Will The Strong Seller's Market Continue?
I have been getting many questions lately about the state of the housing market and whether I think it is sustainable. I wish I had a crystal ball to answer these questions, but that is not a reality.
What drives the housing market?
What we do know is this: three things drive the housing market. I call them the three I's.
Looking at our current North Texas housing market, we see these I's come together to give us the results we've had so far in 2020. Inventory is meager. Interest rates are at historic lows. Income stability has been surprisingly strong for most of the area's homebuyers. This means that we have seen a brisk market, low days-on-market statistics, bidding wars, and rising home prices.
What will the 2021 market be like?
The next question I often get is, "How long will this last?" Therein lies the problem. The future of the housing market holds a lot of uncertainty.
Let's address the Three I's and see if we can make some educated predictions.
Inventory: We all know that when supply is low, demand goes up, and prices follow. Knowing that 4-5 million Americans are missing mortgage payments gives me pause. What will happen when the CARES Act ends? Will the foreclosure market spike next year? Many experts believe that it will. Experts also believe that pre-foreclosure sales will also explode as many sellers dump properties quickly to get ahead of financial woes. We could very well see an increase in inventory. This could cause prices to stagnate or even drop.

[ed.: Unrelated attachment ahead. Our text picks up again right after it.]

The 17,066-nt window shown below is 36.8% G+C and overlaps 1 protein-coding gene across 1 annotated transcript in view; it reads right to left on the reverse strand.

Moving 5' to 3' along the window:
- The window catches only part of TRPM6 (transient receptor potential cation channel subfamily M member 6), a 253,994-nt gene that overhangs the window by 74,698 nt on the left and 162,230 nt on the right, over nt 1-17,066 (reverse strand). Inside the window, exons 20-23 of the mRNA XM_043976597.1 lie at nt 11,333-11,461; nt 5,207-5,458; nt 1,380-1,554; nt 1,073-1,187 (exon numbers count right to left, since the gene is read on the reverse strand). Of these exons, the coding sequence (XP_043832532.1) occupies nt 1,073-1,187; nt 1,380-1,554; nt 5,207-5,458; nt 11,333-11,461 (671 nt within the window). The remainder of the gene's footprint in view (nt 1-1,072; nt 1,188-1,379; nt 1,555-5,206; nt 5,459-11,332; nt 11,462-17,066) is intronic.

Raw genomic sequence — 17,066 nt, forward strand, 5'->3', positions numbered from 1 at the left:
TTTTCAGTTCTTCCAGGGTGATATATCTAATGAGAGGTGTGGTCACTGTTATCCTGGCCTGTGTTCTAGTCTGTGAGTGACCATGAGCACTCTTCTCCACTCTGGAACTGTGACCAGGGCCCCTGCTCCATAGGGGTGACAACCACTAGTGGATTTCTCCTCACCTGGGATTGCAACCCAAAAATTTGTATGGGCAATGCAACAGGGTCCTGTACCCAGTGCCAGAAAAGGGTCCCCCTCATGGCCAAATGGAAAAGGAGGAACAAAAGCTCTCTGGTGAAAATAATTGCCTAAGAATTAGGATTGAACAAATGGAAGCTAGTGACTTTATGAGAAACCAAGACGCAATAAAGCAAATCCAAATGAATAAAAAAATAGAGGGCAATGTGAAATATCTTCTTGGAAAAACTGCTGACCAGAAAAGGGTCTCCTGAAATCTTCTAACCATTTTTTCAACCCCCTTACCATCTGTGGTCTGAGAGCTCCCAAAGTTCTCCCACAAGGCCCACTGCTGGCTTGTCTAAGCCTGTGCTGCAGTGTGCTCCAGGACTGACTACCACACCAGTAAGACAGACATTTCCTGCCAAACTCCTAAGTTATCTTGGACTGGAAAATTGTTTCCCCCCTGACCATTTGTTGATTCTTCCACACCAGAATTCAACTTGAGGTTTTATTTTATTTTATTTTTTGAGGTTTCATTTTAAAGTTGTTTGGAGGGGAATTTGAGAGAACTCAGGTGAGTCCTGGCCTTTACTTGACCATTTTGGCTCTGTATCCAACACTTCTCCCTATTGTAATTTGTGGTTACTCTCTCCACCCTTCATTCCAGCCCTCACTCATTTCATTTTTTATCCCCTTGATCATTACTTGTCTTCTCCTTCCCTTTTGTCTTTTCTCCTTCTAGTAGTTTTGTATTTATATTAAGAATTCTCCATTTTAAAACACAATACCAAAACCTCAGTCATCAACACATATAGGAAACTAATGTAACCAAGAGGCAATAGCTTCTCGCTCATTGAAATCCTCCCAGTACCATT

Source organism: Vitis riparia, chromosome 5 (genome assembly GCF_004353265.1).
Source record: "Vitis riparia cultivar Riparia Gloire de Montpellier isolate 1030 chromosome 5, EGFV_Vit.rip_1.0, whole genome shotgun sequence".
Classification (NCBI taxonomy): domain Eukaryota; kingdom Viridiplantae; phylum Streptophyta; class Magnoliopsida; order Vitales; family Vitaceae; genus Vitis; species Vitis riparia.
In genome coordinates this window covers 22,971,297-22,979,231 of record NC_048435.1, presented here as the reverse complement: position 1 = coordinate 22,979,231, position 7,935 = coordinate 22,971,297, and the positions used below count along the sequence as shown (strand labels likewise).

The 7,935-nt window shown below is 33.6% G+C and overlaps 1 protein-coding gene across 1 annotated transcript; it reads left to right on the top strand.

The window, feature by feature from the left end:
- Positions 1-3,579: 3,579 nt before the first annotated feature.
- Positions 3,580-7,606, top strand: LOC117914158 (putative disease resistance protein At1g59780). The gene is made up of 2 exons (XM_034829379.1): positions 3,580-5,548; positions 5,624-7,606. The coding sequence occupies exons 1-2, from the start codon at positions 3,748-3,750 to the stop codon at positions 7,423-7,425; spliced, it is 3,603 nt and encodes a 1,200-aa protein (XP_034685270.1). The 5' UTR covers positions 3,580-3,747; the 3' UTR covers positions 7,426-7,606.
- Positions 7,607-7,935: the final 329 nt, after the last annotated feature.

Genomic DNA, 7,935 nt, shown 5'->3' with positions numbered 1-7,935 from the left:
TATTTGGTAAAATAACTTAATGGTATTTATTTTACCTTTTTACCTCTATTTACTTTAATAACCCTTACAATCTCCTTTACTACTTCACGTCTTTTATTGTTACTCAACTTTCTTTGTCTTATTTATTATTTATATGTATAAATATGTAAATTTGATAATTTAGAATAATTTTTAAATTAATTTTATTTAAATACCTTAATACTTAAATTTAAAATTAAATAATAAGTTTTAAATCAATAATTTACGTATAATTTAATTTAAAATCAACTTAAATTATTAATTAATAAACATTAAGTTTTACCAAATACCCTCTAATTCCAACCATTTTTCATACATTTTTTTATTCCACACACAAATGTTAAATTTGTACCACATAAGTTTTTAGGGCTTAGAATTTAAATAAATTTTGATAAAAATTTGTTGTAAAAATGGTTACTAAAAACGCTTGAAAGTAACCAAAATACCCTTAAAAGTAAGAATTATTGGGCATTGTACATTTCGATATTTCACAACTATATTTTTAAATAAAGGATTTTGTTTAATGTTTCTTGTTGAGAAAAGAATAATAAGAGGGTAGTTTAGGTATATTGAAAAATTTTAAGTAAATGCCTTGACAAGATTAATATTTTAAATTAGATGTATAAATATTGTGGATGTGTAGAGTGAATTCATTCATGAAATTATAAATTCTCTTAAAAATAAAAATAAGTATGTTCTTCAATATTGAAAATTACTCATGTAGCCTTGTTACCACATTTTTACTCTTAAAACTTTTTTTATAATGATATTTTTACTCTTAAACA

Interest Rates: Most experts agree that these low interest rates are going to hold well into 2021. So that part of the three-legged I's should remain the same.
Income Stability: There is a lot of uncertainty about where we are headed economically with the pandemic; it is predicted to stick around for a while. Overall job numbers indicate that in 2020 only 70% of those affected by layoffs and furloughs will go back to work. We also know that 30% of Americans missed housing payments in June - that is, rent and mortgage payments combined. Nationally, 4-5 million Americans are utilizing the mortgage forbearance program. The good news for the North Texas area is that the Dallas area fared much better than most other major metropolitan areas. Job growth occurred in the DFW area in May, June, and July. Let's hope this recovery stays on track.
Where are we headed?
That is the question we all wish we knew. Historically, the DFW metroplex tends to be less dramatic than other markets. Our highs and our lows do not fluctuate to the extreme like other areas. We have a strong economy and are showing signs of a healthy recovery. However, the unknown factors of the election, the extent of the pandemic, and the potential flood of inventory to the housing market give our industry some uncertainty.